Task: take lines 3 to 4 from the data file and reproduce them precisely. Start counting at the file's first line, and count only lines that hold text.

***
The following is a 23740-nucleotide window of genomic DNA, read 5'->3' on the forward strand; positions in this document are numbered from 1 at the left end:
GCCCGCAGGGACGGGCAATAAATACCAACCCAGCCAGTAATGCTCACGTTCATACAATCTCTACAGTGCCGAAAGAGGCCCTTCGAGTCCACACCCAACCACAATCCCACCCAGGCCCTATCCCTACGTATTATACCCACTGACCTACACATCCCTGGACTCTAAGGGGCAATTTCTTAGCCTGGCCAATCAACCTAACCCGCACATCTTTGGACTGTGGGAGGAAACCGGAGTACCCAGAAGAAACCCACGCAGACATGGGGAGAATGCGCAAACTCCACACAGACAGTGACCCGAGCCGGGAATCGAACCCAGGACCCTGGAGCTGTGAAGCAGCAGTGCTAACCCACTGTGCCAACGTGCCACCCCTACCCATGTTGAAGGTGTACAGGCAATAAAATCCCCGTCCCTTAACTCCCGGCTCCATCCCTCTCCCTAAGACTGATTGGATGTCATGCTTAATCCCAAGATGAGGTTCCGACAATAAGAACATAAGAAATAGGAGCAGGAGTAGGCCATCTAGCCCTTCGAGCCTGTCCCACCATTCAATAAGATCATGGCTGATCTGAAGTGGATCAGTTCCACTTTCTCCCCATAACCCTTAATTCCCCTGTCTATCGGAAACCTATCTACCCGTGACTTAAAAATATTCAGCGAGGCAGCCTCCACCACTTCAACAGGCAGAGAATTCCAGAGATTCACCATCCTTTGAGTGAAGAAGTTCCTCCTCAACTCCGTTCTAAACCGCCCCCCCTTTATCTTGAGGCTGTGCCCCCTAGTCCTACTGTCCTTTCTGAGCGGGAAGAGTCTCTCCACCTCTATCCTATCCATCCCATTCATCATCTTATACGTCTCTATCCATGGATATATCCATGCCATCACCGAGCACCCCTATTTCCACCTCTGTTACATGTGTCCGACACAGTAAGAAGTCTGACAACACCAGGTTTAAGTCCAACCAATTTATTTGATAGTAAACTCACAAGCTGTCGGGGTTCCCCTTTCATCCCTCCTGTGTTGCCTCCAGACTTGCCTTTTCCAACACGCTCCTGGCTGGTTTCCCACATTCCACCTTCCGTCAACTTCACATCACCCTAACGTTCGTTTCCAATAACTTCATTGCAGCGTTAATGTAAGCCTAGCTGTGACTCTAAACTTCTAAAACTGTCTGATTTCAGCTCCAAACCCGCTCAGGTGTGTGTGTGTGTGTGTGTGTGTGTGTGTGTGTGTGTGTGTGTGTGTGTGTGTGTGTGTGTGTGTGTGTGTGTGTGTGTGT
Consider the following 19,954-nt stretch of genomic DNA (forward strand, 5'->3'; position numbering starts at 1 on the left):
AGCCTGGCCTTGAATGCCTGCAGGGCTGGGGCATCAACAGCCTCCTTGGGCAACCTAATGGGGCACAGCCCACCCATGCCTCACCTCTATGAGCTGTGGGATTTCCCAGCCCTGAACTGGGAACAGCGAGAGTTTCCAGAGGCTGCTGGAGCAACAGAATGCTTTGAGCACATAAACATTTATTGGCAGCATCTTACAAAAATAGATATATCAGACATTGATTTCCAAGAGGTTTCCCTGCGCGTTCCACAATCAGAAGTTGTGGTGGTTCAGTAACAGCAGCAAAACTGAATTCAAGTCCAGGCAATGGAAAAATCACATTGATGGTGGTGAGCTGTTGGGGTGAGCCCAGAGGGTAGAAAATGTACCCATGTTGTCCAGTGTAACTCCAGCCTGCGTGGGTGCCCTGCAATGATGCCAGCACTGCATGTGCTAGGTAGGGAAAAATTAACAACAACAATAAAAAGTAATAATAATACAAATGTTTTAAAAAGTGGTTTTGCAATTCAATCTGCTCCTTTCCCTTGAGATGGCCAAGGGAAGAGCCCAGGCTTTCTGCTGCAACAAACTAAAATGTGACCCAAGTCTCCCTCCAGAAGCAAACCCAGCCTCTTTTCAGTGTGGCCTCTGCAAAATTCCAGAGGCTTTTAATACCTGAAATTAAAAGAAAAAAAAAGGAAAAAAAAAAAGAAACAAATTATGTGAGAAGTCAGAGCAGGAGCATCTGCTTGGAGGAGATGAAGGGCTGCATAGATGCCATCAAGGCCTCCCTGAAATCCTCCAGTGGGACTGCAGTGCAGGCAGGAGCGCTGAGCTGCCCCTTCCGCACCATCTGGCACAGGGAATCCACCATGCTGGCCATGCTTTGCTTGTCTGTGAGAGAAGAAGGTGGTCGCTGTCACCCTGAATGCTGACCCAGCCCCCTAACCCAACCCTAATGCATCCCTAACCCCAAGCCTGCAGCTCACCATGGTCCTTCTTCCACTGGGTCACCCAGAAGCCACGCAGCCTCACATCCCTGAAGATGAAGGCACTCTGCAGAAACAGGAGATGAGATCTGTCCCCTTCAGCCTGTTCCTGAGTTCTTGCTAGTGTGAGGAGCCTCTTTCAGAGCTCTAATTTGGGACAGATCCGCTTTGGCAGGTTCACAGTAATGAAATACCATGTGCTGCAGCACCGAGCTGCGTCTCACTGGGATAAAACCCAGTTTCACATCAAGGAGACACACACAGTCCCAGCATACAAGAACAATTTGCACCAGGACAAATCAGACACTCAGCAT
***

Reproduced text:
Consider the following 19,954-nt stretch of genomic DNA (forward strand, 5'->3'; position numbering starts at 1 on the left):
AGCCTGGCCTTGAATGCCTGCAGGGCTGGGGCATCAACAGCCTCCTTGGGCAACCTAATGGGGCACAGCCCACCCATGCCTCACCTCTATGAGCTGTGGGATTTCCCAGCCCTGAACTGGGAACAGCGAGAGTTTCCAGAGGCTGCTGGAGCAACAGAATGCTTTGAGCACATAAACATTTATTGGCAGCATCTTACAAAAATAGATATATCAGACATTGATTTCCAAGAGGTTTCCCTGCGCGTTCCACAATCAGAAGTTGTGGTGGTTCAGTAACAGCAGCAAAACTGAATTCAAGTCCAGGCAATGGAAAAATCACATTGATGGTGGTGAGCTGTTGGGGTGAGCCCAGAGGGTAGAAAATGTACCCATGTTGTCCAGTGTAACTCCAGCCTGCGTGGGTGCCCTGCAATGATGCCAGCACTGCATGTGCTAGGTAGGGAAAAATTAACAACAACAATAAAAAGTAATAATAATACAAATGTTTTAAAAAGTGGTTTTGCAATTCAATCTGCTCCTTTCCCTTGAGATGGCCAAGGGAAGAGCCCAGGCTTTCTGCTGCAACAAACTAAAATGTGACCCAAGTCTCCCTCCAGAAGCAAACCCAGCCTCTTTTCAGTGTGGCCTCTGCAAAATTCCAGAGGCTTTTAATACCTGAAATTAAAAGAAAAAAAAAGGAAAAAAAAAAAGAAACAAATTATGTGAGAAGTCAGAGCAGGAGCATCTGCTTGGAGGAGATGAAGGGCTGCATAGATGCCATCAAGGCCTCCCTGAAATCCTCCAGTGGGACTGCAGTGCAGGCAGGAGCGCTGAGCTGCCCCTTCCGCACCATCTGGCACAGGGAATCCACCATGCTGGCCATGCTTTGCTTGTCTGTGAGAGAAGAAGGTGGTCGCTGTCACCCTGAATGCTGACCCAGCCCCCTAACCCAACCCTAATGCATCCCTAACCCCAAGCCTGCAGCTCACCATGGTCCTTCTTCCACTGGGTCACCCAGAAGCCACGCAGCCTCACATCCCTGAAGATGAAGGCACTCTGCAGAAACAGGAGATGAGATCTGTCCCCTTCAGCCTGTTCCTGAGTTCTTGCTAGTGTGAGGAGCCTCTTTCAGAGCTCTAATTTGGGACAGATCCGCTTTGGCAGGTTCACAGTAATGAAATACCATGTGCTGCAGCACCGAGCTGCGTCTCACTGGGATAAAACCCAGTTTCACATCAAGGAGACACACACAGTCCCAGCATACAAGAACAATTTGCACCAGGACAAATCAGACACTCAGCAT